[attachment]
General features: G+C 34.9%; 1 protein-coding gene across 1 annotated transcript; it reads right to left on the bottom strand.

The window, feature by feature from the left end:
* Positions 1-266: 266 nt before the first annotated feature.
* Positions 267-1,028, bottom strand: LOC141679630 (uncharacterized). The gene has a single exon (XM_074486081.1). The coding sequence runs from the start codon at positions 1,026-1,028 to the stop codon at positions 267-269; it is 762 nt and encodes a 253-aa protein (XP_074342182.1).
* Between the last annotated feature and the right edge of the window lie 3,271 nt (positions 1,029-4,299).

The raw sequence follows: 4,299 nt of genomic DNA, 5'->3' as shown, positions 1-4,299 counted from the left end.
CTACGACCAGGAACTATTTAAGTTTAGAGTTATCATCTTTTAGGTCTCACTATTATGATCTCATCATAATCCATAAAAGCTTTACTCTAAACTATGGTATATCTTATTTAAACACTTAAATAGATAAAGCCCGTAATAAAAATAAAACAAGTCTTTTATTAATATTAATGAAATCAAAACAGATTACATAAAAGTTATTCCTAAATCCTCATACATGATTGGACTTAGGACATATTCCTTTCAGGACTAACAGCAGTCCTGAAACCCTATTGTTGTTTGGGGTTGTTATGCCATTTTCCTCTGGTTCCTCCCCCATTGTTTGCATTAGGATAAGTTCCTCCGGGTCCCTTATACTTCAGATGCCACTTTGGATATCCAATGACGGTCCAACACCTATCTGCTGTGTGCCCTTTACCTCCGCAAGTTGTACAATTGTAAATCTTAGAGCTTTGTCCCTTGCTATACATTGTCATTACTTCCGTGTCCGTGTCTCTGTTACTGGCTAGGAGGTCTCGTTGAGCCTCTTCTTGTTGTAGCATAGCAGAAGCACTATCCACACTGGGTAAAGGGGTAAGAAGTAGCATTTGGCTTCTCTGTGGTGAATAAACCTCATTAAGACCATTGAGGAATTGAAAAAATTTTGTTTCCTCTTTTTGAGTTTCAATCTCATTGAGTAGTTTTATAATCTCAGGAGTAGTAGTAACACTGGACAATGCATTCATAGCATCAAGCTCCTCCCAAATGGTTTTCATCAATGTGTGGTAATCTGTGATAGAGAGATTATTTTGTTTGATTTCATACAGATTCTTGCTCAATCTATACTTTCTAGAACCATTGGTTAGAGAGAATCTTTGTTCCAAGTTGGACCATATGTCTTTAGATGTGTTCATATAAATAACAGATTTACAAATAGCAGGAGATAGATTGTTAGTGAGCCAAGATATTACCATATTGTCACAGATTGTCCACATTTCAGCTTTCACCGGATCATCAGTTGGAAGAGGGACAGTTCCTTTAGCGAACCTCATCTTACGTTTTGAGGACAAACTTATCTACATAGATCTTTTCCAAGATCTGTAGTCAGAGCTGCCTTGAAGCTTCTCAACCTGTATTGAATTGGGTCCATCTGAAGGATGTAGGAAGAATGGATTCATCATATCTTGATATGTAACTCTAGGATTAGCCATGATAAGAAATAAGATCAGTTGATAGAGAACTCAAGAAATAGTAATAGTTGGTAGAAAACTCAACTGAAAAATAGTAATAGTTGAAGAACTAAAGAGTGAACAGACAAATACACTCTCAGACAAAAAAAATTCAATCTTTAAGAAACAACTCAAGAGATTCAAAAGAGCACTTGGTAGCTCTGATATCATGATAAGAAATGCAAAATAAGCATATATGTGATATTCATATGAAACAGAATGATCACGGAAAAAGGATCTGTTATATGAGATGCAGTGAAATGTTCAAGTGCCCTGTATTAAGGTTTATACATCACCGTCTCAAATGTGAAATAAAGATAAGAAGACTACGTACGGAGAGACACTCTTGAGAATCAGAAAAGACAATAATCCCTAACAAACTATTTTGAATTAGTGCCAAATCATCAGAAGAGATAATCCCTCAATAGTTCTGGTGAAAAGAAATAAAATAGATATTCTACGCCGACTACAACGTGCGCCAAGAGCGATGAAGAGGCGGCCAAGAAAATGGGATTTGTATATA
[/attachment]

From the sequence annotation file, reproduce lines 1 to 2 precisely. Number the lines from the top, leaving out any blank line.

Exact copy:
General features: G+C 34.9%; 1 protein-coding gene across 1 annotated transcript; it reads right to left on the bottom strand.

The window, feature by feature from the left end: